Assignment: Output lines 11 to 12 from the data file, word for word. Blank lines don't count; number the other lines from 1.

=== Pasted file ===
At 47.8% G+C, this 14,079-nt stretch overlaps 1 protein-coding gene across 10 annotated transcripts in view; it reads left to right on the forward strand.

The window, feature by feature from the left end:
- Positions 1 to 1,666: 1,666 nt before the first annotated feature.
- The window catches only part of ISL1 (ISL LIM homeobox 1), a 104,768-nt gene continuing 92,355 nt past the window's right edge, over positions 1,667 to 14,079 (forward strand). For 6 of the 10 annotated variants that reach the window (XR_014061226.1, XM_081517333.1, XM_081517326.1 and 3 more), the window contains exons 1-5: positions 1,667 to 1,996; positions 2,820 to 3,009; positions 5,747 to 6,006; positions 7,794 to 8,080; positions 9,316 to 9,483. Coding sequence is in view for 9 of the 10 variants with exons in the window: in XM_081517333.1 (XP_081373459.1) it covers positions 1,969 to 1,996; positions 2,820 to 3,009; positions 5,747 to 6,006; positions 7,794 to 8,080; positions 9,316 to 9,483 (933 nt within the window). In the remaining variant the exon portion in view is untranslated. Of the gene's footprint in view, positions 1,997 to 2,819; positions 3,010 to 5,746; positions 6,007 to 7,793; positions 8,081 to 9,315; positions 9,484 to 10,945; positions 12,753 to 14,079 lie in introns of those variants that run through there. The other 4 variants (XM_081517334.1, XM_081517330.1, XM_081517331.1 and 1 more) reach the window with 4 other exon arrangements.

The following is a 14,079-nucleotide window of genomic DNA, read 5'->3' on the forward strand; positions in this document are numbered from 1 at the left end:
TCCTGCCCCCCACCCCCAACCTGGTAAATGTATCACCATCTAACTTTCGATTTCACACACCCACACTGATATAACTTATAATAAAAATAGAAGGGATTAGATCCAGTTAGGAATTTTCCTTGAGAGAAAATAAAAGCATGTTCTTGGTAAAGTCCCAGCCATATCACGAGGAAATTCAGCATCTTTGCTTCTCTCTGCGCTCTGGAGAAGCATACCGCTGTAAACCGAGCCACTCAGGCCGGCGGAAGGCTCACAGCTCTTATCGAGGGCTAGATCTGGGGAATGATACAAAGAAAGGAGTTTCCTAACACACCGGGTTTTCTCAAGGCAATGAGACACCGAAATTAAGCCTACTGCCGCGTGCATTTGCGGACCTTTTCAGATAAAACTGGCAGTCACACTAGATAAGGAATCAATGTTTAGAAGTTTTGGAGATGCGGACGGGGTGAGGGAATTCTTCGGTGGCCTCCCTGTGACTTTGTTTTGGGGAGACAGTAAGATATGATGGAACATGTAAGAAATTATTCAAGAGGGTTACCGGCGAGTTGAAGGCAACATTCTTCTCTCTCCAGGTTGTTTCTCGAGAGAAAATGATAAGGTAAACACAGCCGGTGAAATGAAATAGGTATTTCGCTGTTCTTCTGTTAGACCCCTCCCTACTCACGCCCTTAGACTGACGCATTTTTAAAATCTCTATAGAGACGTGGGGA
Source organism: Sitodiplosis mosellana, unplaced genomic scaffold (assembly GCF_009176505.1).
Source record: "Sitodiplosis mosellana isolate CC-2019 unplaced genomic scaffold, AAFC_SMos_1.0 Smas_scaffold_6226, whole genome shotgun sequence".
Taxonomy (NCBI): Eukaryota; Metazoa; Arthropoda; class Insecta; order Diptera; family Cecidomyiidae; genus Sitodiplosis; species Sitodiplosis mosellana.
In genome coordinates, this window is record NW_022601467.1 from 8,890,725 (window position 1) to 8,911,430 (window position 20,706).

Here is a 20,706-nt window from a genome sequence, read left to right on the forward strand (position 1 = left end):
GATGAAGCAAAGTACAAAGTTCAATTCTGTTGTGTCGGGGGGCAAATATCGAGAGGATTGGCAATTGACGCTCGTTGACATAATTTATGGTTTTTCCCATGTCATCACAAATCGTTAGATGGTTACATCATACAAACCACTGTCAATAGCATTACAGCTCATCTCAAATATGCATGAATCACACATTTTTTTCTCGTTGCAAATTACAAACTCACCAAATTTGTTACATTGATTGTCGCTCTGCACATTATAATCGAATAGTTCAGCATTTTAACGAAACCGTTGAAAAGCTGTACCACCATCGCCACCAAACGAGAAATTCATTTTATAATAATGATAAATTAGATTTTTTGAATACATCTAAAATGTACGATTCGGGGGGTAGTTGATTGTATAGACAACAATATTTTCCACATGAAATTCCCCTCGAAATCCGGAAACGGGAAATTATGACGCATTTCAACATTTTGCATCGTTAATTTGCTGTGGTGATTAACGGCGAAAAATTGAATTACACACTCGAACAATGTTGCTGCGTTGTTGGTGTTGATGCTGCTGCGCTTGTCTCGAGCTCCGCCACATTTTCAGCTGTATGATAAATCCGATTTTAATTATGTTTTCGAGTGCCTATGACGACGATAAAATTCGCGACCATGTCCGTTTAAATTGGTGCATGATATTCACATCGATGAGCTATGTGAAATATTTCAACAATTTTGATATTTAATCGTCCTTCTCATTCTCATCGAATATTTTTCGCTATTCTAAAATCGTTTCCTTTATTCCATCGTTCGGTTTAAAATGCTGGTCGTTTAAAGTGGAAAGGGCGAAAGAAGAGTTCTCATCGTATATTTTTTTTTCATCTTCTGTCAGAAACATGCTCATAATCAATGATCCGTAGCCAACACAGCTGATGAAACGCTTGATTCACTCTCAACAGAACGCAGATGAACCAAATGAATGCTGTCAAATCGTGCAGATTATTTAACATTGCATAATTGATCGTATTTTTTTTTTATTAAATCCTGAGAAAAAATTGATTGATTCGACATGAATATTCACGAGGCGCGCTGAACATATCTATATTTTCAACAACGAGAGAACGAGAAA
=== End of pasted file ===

Here is a 20,706-nt window from a genome sequence, read left to right on the forward strand (position 1 = left end):
GATGAAGCAAAGTACAAAGTTCAATTCTGTTGTGTCGGGGGGCAAATATCGAGAGGATTGGCAATTGACGCTCGTTGACATAATTTATGGTTTTTCCCATGTCATCACAAATCGTTAGATGGTTACATCATACAAACCACTGTCAATAGCATTACAGCTCATCTCAAATATGCATGAATCACACATTTTTTTCTCGTTGCAAATTACAAACTCACCAAATTTGTTACATTGATTGTCGCTCTGCACATTATAATCGAATAGTTCAGCATTTTAACGAAACCGTTGAAAAGCTGTACCACCATCGCCACCAAACGAGAAATTCATTTTATAATAATGATAAATTAGATTTTTTGAATACATCTAAAATGTACGATTCGGGGGGTAGTTGATTGTATAGACAACAATATTTTCCACATGAAATTCCCCTCGAAATCCGGAAACGGGAAATTATGACGCATTTCAACATTTTGCATCGTTAATTTGCTGTGGTGATTAACGGCGAAAAATTGAATTACACACTCGAACAATGTTGCTGCGTTGTTGGTGTTGATGCTGCTGCGCTTGTCTCGAGCTCCGCCACATTTTCAGCTGTATGATAAATCCGATTTTAATTATGTTTTCGAGTGCCTATGACGACGATAAAATTCGCGACCATGTCCGTTTAAATTGGTGCATGATATTCACATCGATGAGCTATGTGAAATATTTCAACAATTTTGATATTTAATCGTCCTTCTCATTCTCATCGAATATTTTTCGCTATTCTAAAATCGTTTCCTTTATTCCATCGTTCGGTTTAAAATGCTGGTCGTTTAAAGTGGAAAGGGCGAAAGAAGAGTTCTCATCGTATATTTTTTTTTCATCTTCTGTCAGAAACATGCTCATAATCAATGATCCGTAGCCAACACAGCTGATGAAACGCTTGATTCACTCTCAACAGAACGCAGATGAACCAAATGAATGCTGTCAAATCGTGCAGATTATTTAACATTGCATAATTGATCGTATTTTTTTTTTATTAAATCCTGAGAAAAAATTGATTGATTCGACATGAATATTCACGAGGCGCGCTGAACATATCTATATTTTCAACAACGAGAGAACGAGAAA